Graduates of Chinese Universities Take the Lead in Earning American Ph.D.'s

July 14, 2008

Two Chinese universities have moved ahead of the University of California at Berkeley as the top sources of students who go on to earn doctorates at American institutions.

Tsinghua and Peking Universities, and Seoul National University, in South Korea, also topped the list (in that order) of how many of their bachelor’s-degree holders earned natural-science or engineering Ph.D.’s at American institutions in 2006. By that measure, Cornell University was fourth and Berkeley was fifth.

Fully half of the top 20 institutions on the list were foreign: a total of seven Chinese institutions, and one each in India, South Korea, and Taiwan.

As recently as 2004, Berkeley was No. 1 in the production of all Ph.D.’s, including education, the humanities, and the social sciences. But Tsinghua, often called “the MIT of China,” claimed the top spot in 2005, and Peking moved up to No. 2 in 2006, the most recent year for which data were available.

That’s according to an analysis, first reported in the current issue of the journal Science, of data from the National Science Foundation’s Survey of Earned Doctorates. The review was performed by the Commission on Professionals in Science and Technology, a nonprofit group in Washington that tracks the science and engineering work force.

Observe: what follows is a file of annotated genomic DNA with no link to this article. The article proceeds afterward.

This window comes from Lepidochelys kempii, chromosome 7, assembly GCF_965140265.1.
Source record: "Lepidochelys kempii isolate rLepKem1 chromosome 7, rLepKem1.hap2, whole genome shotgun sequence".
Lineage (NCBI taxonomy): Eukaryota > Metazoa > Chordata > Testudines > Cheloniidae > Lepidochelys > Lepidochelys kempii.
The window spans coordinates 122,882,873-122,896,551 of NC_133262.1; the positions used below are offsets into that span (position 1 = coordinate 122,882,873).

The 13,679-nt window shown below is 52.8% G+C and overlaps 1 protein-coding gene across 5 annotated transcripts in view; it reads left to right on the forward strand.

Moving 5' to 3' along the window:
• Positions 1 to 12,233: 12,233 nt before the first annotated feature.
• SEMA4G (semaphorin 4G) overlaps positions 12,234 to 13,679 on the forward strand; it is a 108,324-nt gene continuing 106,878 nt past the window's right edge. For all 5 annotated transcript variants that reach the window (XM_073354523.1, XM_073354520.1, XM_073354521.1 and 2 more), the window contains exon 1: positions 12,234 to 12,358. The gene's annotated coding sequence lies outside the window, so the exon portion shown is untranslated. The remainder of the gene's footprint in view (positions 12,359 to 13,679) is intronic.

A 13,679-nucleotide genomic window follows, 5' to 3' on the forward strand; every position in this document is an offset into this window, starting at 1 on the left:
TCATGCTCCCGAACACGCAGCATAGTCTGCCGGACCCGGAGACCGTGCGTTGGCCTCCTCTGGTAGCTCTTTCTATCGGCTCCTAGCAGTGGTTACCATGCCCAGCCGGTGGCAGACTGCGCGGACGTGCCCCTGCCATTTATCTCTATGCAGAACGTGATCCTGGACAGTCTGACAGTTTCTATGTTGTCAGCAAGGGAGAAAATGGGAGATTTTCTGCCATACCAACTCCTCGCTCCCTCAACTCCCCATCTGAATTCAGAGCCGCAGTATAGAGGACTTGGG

The trends speak to a growing concern among American educators and policy makers that China and other Asian nations are likely to produce large numbers of scientists and engineers who will help them out-compete the United States technologically. For now, that concern is allayed somewhat because many Asian students who earn Ph.D.’s in America seek to remain there to work. But their choices could change as their home country’s economies — especially China’s — mature.

The numbers reflect the abundance of foreign students pursuing Ph.D.’s in science or engineering — one third of all doctoral students in those fields — at American institutions. —Jeffrey Brainard